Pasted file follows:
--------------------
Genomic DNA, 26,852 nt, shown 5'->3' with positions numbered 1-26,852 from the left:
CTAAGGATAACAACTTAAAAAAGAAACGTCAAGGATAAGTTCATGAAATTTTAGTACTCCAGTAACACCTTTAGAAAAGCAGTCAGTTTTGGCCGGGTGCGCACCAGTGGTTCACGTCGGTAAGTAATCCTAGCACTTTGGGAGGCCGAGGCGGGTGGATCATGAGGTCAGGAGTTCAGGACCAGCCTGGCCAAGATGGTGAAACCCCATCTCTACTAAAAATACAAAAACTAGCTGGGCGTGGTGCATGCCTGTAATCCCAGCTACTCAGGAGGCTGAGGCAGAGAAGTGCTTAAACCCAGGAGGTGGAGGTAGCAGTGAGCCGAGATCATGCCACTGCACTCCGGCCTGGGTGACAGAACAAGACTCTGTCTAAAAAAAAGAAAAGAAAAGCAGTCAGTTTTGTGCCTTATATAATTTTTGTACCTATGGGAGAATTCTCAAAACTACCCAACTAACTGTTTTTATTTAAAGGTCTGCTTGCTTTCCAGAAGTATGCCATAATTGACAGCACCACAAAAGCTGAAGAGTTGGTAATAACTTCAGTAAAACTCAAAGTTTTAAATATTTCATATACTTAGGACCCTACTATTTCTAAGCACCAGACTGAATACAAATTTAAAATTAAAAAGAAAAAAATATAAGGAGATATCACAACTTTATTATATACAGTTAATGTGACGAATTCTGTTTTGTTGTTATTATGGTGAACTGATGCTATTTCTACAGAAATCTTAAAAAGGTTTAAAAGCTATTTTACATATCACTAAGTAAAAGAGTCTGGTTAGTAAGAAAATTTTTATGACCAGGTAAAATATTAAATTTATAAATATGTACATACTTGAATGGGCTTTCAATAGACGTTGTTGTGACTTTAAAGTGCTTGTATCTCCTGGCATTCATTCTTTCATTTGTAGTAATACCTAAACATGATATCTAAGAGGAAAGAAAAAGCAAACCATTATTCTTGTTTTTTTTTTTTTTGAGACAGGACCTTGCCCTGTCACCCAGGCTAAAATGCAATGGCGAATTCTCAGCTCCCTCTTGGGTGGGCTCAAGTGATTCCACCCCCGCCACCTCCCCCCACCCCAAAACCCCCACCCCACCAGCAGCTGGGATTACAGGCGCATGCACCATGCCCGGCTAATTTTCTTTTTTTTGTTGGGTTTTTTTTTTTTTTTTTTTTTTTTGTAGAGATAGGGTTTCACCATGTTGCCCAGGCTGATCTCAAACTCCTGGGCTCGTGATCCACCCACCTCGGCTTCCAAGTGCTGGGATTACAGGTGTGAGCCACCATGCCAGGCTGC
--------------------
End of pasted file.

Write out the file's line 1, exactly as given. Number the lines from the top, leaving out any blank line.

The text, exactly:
Genomic DNA, 26,852 nt, shown 5'->3' with positions numbered 1-26,852 from the left: